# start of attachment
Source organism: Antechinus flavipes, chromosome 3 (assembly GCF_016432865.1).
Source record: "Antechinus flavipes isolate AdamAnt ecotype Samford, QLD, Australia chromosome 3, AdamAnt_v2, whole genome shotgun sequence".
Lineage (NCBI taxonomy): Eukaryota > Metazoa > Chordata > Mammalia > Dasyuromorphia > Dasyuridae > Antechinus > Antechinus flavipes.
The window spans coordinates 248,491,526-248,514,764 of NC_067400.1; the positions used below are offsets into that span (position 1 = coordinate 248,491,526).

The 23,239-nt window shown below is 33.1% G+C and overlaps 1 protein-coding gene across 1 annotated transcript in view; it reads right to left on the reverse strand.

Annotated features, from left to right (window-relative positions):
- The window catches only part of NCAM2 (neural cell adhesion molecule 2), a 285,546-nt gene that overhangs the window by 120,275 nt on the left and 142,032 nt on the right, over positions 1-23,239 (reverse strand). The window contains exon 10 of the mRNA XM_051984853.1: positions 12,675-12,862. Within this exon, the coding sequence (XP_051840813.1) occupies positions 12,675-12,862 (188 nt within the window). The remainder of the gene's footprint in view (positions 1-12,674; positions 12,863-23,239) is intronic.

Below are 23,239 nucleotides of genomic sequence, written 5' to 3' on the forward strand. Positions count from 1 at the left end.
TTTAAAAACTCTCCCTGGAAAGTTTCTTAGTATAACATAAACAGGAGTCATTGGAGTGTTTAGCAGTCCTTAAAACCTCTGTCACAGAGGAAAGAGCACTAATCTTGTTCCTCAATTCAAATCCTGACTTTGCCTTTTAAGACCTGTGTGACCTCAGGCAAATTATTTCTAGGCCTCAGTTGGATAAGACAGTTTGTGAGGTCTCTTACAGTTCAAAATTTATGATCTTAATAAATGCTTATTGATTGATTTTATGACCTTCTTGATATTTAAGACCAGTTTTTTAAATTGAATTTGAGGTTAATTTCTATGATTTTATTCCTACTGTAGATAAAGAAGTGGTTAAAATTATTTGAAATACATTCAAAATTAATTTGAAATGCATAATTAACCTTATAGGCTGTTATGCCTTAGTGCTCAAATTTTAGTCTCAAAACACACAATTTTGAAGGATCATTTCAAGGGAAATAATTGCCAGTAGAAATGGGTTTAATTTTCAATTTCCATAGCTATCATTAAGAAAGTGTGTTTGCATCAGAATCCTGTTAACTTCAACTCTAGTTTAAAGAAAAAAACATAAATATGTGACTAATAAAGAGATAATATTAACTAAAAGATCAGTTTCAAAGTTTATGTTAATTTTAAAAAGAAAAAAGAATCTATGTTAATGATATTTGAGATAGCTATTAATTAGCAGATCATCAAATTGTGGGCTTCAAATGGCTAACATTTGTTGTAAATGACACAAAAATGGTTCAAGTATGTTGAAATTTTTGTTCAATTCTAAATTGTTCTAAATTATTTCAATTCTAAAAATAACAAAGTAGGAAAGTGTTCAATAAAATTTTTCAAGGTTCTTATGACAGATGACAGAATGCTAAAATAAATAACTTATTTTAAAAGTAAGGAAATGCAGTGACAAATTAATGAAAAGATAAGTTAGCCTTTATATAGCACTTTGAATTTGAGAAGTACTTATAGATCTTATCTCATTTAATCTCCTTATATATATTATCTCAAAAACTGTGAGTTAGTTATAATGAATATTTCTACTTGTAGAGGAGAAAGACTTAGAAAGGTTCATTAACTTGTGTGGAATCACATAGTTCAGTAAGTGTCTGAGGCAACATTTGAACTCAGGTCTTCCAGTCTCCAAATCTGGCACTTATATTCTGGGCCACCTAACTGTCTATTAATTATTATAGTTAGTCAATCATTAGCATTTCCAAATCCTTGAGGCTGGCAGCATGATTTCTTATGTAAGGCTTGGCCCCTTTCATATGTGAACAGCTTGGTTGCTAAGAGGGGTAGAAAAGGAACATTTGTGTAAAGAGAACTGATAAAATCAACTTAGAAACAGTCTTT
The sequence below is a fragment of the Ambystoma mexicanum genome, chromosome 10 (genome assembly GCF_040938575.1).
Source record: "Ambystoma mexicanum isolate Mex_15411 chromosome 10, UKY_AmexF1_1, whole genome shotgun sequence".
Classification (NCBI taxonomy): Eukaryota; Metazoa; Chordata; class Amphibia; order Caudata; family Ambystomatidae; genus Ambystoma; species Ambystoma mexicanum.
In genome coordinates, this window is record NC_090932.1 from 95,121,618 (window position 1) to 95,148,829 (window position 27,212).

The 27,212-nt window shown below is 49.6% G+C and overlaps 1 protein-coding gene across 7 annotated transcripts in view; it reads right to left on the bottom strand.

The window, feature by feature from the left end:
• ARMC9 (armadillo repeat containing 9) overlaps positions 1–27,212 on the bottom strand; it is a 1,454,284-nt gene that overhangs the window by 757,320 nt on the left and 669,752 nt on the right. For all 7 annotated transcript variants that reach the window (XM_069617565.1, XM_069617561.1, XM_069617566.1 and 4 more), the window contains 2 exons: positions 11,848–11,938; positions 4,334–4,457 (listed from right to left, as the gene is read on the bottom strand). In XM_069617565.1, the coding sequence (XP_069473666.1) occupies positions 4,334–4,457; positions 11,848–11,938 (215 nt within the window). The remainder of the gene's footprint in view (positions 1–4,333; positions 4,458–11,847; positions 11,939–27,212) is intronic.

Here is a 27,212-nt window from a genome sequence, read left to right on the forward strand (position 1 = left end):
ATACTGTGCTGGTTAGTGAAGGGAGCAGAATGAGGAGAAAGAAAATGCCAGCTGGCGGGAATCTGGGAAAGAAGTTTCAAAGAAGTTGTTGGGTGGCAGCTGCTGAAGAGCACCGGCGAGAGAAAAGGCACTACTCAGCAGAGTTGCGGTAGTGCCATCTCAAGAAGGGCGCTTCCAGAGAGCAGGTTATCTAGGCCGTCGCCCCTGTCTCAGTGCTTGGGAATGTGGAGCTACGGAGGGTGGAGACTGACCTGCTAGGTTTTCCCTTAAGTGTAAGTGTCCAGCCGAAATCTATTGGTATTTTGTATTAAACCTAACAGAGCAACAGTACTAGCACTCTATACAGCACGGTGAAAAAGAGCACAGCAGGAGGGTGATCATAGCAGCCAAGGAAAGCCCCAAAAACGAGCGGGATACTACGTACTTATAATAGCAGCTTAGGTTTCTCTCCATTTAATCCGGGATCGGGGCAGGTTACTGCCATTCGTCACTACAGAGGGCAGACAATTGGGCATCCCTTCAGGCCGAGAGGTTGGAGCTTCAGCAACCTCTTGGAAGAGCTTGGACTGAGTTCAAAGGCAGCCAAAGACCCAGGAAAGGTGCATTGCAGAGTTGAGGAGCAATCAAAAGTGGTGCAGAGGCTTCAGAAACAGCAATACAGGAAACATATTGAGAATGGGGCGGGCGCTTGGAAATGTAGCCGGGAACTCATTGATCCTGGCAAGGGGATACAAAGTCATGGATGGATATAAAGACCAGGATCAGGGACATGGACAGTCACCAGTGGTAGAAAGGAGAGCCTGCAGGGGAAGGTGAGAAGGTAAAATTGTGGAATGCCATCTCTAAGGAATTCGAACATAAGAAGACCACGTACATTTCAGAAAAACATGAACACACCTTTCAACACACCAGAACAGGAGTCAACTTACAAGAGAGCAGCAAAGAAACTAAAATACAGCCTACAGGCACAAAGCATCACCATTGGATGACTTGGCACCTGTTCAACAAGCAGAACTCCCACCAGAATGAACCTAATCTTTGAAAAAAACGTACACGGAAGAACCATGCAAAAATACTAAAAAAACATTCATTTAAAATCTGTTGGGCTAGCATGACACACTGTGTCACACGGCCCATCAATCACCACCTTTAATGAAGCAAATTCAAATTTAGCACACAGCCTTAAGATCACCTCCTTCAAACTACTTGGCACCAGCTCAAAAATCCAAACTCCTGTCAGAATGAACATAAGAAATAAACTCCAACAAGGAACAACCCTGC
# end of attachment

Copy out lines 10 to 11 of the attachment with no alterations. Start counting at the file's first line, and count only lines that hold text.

The sequence below is a fragment of the Ambystoma mexicanum genome, chromosome 10 (genome assembly GCF_040938575.1).
Source record: "Ambystoma mexicanum isolate Mex_15411 chromosome 10, UKY_AmexF1_1, whole genome shotgun sequence".